After I left Happy's house, I went to another student's home; her English name is Sally. I was nervous before visiting Happy, because we hadn't been close before, I didn't feel that way about visiting Sally, as we were already good friends. (I did get much closer to Happy through the course of my visit with her.)
Sally's home is in a tiny fishing/salt-farming village called Pinghai (平海，Level or Peaceful Sea), located on an inlet of the ocean.
"Wait," you might say, "I thought salt was bad for most crops. How does one farm salt?"
I'm glad you asked. :-P
Now, I'm no expert or anything, but this is what Sally told me, and it seems to make sense. Since they're close to the ocean, their water is salty anyway. So they take that water and cover the ground shallowly--say about 6-8 inches at the most. Then they let the water evaporate, taking care that the salt stay in a very thin layer (that's what the big stone rolling pin is for). They collect it into piles somehow (I was there over a national holiday, so I didn't actually see anyone at work), and cover it with a tarp (see the striped one in the picture?) until they can sell it.
The other people in her hometown are mostly fisherpeople, and they are very protective of "their" waters, as you can see.
Sally kept apologizing that there was nothing to do there, but I loved it. It was beautiful, and even the everyday activities were interesting to me.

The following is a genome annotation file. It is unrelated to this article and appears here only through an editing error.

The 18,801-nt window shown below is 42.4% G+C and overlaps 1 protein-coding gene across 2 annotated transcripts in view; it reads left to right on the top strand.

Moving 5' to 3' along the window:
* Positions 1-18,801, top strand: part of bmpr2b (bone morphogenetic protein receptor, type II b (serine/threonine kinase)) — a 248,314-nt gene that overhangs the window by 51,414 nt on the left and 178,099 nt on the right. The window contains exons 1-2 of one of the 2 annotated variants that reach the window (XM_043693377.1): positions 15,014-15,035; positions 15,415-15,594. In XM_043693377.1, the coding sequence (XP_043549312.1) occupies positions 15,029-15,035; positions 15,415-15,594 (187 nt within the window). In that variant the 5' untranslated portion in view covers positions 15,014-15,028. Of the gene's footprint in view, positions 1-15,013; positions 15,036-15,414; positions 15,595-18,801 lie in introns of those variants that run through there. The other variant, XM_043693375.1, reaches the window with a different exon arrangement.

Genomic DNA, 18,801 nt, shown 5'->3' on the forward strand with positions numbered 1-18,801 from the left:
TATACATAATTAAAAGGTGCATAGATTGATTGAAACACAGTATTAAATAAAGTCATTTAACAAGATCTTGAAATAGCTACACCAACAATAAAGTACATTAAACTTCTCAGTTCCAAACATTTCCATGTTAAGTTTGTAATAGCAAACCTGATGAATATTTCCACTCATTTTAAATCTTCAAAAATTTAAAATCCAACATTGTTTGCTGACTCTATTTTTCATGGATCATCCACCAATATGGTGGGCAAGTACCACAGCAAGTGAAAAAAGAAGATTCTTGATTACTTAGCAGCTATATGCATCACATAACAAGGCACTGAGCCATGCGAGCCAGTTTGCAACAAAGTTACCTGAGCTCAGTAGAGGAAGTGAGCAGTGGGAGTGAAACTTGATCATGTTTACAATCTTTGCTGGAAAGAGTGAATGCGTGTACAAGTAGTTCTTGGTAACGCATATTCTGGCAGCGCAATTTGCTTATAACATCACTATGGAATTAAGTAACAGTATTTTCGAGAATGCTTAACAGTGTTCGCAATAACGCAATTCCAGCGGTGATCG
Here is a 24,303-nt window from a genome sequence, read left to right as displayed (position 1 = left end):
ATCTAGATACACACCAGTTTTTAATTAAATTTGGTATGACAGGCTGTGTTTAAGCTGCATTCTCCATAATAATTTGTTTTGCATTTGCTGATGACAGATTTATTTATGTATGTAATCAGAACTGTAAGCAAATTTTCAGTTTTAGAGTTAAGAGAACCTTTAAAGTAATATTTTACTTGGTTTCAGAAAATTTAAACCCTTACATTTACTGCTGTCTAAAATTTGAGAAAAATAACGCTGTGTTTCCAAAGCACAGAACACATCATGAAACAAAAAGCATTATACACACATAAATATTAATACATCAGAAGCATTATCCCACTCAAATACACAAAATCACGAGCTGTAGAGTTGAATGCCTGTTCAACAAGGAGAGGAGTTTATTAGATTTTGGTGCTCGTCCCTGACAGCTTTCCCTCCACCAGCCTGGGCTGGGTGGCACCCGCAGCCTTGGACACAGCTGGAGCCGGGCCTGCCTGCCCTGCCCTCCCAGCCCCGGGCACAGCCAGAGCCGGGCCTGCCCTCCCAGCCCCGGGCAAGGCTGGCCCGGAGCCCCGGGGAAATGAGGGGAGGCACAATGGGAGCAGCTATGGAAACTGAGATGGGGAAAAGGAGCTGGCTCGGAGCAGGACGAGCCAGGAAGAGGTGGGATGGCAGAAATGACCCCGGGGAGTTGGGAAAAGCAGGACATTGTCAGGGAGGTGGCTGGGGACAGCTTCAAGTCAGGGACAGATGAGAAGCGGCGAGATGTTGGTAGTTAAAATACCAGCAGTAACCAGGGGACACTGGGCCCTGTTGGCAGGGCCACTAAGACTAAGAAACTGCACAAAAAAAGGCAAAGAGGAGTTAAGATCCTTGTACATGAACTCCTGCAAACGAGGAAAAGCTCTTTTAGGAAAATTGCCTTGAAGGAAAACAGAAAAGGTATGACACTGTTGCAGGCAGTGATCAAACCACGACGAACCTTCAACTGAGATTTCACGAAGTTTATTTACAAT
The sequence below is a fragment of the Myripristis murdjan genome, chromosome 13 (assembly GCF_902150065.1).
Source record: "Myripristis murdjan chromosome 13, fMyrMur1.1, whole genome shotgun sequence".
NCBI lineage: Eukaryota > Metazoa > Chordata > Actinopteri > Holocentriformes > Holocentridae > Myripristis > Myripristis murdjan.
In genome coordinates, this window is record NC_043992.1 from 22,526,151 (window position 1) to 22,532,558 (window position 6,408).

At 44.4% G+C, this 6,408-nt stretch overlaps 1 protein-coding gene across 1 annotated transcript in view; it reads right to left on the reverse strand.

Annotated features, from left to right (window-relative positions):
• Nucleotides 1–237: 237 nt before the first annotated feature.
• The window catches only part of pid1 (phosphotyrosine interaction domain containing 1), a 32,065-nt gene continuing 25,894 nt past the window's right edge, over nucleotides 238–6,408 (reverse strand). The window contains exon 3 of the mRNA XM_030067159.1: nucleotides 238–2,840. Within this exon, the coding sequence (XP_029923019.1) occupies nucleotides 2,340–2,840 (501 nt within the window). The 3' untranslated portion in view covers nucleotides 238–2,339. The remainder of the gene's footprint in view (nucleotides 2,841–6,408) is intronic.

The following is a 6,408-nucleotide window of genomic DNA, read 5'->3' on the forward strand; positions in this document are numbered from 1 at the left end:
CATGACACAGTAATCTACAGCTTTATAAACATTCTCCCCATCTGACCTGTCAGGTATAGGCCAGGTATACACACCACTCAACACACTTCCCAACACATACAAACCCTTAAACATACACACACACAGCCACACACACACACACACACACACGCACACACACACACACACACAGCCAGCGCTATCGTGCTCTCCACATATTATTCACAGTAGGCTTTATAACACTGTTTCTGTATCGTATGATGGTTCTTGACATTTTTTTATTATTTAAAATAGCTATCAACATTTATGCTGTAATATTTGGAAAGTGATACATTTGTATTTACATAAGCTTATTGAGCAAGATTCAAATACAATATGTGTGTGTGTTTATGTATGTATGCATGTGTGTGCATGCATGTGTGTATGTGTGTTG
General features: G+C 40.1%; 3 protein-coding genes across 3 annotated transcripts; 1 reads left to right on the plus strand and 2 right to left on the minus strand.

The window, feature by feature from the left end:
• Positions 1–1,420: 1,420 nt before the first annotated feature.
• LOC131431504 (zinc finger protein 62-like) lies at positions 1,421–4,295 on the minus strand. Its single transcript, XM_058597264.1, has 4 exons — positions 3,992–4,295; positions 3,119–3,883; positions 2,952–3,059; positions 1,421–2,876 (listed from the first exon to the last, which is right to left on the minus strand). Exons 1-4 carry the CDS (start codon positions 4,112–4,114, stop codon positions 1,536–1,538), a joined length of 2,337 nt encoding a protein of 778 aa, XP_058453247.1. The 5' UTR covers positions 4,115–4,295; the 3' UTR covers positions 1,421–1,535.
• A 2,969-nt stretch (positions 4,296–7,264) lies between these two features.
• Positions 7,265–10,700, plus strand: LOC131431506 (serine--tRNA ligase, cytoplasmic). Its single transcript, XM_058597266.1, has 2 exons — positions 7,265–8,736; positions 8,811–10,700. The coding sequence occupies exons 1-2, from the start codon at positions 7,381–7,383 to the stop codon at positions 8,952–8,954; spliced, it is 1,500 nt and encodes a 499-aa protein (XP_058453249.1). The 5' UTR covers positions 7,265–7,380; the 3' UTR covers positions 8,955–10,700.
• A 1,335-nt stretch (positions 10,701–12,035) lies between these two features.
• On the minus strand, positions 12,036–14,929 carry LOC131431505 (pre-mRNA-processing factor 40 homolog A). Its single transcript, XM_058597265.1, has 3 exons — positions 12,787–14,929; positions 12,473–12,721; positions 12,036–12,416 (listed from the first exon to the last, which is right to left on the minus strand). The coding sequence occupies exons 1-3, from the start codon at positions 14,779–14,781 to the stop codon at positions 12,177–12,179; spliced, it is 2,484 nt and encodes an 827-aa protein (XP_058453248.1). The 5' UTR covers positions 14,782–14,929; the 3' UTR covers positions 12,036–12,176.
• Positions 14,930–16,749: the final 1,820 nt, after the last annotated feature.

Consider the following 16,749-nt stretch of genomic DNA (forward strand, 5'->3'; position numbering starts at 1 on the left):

She did take me a few places, though. This is near the neighboring village, Gangkou, at the National Sea Turtle reserve. Because a normal China map doesn't have such tiny towns on it, I did some investigation on Google Earth. If you are curious, this is located on the peninsula at 22 degrees 32 minutes North, 114 degrees 53 minutes East. By the way, that was a real turtle at some point. I'm pretty sure that they preserved the corpse with tar, which is why it looks so...shiny.
We didn't see any turtles that weren't in captivity--I don't think it's the right time of year--but the best thing about this place was the beach:
(Some friendly little local girls, who were very excited to speak to their first foreigner.)
The ancient tree of Pinghai.
Me eating snails.
I also went back to Shenzhen with Sally; Shenzhen is where she has found a job, so she's living there now (with her sister), in a tiny one-room apartment. We spent our last day off at an amusement park, but since that's the first of two I've been to here, I'll save those pictures for my next post.
My last picture is for fans of Firefly/Serenity. If you're not a fan: move along, nothing to see here.
Remember! You can click on any photo to see more at my Picasa Web Album. This trip, especially, had lots of beautiful pictures.